The constitutional validity of the Right to Education Act (RTE), which prescribes 25% chunk of all school seats for the poor, has been upheld by the Supreme Court. However, the Act will not apply to aided or un-aided institutions run by minorities.
The Bench has also ruled that Article 21 (A) does not alter the basic structure of the Constitution. The case had been referred to a five-judge Bench as it involved a vital question of law of the rights of unaided, private educational institutions. The Federation of Public Schools, on behalf of 350 unaided schools, had contended that the law violated their right to run the institutions schools without government interference.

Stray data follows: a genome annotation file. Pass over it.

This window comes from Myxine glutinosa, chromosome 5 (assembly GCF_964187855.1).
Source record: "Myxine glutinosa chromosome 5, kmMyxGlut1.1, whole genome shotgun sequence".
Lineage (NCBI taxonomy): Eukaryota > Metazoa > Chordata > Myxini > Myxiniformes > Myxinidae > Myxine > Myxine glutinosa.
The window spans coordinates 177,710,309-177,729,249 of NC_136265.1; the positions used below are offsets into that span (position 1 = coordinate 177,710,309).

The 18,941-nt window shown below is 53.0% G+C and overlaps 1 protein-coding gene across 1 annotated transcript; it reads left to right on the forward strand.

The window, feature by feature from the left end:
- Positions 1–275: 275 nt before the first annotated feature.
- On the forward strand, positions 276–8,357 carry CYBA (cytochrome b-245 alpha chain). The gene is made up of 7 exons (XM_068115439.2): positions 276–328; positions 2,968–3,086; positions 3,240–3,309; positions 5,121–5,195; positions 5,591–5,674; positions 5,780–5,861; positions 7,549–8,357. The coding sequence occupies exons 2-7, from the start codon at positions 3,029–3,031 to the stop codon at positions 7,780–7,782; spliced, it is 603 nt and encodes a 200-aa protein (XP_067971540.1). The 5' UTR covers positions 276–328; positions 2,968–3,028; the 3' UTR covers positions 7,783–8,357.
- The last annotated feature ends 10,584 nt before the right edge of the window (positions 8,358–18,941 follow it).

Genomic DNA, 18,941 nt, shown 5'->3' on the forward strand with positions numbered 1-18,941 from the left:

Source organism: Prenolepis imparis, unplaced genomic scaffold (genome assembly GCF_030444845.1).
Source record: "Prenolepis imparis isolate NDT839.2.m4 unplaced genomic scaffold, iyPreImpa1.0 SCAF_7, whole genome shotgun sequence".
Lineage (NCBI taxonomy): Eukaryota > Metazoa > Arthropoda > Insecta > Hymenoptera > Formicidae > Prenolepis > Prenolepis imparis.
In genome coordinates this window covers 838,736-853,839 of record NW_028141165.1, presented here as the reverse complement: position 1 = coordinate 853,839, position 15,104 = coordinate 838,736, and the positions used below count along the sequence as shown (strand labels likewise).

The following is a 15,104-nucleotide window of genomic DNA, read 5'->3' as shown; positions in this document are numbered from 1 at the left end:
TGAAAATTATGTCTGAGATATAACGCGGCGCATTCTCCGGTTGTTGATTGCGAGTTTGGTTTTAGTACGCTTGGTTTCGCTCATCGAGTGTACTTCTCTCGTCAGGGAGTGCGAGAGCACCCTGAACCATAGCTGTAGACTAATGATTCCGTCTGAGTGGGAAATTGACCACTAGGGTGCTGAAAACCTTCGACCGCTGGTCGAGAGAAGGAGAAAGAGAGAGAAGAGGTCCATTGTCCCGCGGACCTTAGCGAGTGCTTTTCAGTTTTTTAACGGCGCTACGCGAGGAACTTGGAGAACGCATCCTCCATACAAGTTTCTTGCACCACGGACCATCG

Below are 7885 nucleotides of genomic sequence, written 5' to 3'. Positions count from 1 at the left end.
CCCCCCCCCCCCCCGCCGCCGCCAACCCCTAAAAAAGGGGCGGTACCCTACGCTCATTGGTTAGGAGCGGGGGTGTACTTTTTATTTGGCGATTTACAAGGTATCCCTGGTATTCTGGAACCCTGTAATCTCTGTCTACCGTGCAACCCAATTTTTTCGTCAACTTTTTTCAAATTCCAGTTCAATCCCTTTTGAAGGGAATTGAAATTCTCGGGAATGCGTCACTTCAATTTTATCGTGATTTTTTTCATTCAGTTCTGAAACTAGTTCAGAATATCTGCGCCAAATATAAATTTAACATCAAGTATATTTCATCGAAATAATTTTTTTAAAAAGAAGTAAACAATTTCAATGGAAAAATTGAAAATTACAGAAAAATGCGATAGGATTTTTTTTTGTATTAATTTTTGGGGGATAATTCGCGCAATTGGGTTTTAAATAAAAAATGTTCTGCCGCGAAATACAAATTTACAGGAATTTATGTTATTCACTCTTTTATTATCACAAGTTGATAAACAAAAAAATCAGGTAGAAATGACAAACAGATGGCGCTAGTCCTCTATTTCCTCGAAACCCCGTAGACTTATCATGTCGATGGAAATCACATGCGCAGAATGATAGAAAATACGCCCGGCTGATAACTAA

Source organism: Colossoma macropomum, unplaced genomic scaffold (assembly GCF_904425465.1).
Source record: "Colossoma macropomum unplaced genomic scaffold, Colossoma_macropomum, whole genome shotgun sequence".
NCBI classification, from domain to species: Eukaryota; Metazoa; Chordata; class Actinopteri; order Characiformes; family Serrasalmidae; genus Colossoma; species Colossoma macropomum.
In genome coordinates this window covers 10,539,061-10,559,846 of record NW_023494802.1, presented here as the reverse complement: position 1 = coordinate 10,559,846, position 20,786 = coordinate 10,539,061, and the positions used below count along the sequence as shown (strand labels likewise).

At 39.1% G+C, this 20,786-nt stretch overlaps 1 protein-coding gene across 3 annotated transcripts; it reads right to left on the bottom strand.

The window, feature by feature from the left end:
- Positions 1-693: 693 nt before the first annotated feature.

The application of Article 21A to private, unaided schools limits the fundamental rights of such institutions to run their educational institutions, which includes the right to admit the students of their own choice, it was argued before the court.
The right to education was made a fundamental right by Parliament in 2009 by inserting Article 21A to provide for free, compulsory elementary education to all children between 6-14 years.